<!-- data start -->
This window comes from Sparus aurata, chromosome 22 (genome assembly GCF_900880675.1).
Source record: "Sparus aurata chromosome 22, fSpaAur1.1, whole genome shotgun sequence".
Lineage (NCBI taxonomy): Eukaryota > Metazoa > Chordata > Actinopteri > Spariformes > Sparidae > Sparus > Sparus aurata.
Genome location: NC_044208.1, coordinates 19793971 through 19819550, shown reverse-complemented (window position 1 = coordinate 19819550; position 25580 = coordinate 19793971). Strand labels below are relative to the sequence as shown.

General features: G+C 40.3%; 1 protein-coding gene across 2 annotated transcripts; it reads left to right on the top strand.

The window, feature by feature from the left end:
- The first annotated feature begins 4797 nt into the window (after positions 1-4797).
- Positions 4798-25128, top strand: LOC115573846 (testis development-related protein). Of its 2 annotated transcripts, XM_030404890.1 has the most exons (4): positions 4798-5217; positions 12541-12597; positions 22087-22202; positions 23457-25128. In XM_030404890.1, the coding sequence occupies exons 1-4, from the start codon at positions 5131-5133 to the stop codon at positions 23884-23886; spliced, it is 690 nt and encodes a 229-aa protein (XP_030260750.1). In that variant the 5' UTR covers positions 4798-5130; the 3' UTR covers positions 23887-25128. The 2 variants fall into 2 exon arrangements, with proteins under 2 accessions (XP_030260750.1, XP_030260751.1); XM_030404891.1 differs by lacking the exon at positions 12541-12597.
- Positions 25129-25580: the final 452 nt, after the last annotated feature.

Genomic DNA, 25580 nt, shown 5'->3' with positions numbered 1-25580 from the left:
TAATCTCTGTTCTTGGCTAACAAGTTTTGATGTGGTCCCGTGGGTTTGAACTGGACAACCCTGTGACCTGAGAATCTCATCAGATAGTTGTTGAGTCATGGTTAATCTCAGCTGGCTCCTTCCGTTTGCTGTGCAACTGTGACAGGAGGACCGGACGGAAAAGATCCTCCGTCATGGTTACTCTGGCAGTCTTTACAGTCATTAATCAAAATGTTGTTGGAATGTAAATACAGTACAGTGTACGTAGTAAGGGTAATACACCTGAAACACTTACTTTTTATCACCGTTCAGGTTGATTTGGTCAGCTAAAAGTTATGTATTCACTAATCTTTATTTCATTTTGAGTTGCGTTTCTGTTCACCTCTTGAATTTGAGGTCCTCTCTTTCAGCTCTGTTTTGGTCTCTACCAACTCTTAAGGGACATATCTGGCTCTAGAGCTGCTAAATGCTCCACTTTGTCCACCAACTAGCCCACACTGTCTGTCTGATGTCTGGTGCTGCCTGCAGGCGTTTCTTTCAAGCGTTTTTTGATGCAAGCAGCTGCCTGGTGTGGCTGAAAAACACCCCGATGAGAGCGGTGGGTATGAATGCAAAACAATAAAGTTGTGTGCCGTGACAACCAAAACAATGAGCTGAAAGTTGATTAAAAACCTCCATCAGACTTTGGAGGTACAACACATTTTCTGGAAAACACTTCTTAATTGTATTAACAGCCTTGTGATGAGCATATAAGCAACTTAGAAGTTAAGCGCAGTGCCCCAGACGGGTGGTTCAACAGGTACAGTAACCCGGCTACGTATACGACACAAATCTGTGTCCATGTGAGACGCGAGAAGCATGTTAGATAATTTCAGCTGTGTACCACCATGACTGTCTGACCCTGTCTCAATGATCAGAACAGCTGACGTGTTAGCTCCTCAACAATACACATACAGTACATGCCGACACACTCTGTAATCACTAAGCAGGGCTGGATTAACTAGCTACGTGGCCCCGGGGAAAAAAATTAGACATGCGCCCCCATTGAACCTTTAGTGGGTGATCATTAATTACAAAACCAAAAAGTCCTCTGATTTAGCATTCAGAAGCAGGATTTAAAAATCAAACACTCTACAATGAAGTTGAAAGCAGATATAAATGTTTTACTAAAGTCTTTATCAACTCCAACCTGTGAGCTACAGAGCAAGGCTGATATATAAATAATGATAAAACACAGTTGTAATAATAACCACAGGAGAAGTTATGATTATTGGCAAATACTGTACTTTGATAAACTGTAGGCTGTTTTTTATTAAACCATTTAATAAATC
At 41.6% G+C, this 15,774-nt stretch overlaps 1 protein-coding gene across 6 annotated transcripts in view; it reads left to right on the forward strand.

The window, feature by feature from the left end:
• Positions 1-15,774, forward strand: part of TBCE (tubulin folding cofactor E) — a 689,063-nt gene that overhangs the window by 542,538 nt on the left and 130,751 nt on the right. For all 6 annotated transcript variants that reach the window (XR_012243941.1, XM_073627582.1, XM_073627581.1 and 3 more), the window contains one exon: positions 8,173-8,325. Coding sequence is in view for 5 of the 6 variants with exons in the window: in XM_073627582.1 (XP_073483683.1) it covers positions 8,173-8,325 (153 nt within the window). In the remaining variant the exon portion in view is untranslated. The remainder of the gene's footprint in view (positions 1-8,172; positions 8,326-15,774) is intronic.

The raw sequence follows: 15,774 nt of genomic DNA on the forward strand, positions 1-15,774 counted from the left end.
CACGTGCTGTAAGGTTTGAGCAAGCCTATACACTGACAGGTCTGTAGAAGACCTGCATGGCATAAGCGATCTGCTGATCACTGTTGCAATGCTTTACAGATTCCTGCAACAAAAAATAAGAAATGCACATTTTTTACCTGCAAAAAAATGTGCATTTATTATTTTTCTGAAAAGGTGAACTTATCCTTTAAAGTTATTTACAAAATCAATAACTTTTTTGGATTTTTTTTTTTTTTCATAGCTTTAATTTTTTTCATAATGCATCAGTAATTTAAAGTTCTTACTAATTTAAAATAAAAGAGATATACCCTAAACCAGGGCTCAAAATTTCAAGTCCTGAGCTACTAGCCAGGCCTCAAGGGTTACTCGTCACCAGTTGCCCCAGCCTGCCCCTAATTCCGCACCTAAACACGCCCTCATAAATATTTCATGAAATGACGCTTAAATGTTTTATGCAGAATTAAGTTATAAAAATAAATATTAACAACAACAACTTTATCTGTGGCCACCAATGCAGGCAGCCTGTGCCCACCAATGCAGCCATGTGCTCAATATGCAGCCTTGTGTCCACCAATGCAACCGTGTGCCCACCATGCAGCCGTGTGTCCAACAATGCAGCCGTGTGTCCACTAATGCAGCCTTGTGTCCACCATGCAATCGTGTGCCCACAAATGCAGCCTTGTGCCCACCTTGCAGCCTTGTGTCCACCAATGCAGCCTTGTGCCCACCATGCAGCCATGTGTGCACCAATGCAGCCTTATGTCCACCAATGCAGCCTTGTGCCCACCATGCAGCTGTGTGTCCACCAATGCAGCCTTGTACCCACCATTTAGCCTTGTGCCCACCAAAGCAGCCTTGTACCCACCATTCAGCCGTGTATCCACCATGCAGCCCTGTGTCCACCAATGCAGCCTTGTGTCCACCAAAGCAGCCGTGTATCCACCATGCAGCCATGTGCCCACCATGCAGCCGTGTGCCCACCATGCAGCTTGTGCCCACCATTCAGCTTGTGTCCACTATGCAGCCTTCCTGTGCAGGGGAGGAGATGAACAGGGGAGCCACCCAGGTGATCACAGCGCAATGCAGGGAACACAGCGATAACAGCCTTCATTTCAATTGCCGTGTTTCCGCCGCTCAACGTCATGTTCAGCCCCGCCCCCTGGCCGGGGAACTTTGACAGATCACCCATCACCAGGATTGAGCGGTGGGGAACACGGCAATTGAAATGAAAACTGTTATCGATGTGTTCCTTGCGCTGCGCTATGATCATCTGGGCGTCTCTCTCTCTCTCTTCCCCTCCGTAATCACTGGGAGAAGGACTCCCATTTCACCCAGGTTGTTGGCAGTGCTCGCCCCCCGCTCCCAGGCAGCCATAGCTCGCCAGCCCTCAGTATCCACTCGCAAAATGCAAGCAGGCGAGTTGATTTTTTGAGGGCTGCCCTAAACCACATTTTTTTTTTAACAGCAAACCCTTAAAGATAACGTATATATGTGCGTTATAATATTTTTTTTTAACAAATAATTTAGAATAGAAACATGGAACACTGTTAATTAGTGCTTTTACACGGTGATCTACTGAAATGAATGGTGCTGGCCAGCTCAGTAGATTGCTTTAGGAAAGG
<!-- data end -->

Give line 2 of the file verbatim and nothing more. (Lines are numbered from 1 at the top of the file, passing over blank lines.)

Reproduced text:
Source record: "Sparus aurata chromosome 22, fSpaAur1.1, whole genome shotgun sequence".